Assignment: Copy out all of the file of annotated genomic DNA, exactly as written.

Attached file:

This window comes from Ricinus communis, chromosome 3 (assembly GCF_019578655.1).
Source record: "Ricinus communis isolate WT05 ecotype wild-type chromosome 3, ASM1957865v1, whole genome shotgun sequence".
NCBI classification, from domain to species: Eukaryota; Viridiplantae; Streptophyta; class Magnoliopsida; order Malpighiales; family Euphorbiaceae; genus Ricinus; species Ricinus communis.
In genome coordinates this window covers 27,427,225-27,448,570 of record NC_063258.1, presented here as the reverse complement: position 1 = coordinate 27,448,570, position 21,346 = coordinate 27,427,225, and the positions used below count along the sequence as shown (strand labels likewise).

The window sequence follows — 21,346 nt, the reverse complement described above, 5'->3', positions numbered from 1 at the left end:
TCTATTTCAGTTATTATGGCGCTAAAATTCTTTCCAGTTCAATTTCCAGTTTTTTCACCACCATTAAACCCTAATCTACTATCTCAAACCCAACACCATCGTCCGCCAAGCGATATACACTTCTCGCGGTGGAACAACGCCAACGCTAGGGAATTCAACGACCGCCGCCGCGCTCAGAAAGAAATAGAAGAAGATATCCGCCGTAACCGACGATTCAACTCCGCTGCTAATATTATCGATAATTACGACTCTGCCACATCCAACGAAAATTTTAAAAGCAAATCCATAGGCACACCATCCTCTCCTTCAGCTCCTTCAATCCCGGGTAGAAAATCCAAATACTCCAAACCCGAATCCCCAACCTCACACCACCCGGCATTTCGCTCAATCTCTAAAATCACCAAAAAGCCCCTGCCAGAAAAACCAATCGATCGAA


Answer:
This window comes from Ricinus communis, chromosome 3 (assembly GCF_019578655.1).
Source record: "Ricinus communis isolate WT05 ecotype wild-type chromosome 3, ASM1957865v1, whole genome shotgun sequence".
NCBI classification, from domain to species: Eukaryota; Viridiplantae; Streptophyta; class Magnoliopsida; order Malpighiales; family Euphorbiaceae; genus Ricinus; species Ricinus communis.
In genome coordinates this window covers 27,427,225-27,448,570 of record NC_063258.1, presented here as the reverse complement: position 1 = coordinate 27,448,570, position 21,346 = coordinate 27,427,225, and the positions used below count along the sequence as shown (strand labels likewise).

The window sequence follows — 21,346 nt, the reverse complement described above, 5'->3', positions numbered from 1 at the left end:
TCTATTTCAGTTATTATGGCGCTAAAATTCTTTCCAGTTCAATTTCCAGTTTTTTCACCACCATTAAACCCTAATCTACTATCTCAAACCCAACACCATCGTCCGCCAAGCGATATACACTTCTCGCGGTGGAACAACGCCAACGCTAGGGAATTCAACGACCGCCGCCGCGCTCAGAAAGAAATAGAAGAAGATATCCGCCGTAACCGACGATTCAACTCCGCTGCTAATATTATCGATAATTACGACTCTGCCACATCCAACGAAAATTTTAAAAGCAAATCCATAGGCACACCATCCTCTCCTTCAGCTCCTTCAATCCCGGGTAGAAAATCCAAATACTCCAAACCCGAATCCCCAACCTCACACCACCCGGCATTTCGCTCAATCTCTAAAATCACCAAAAAGCCCCTGCCAGAAAAACCAATCGATCGAA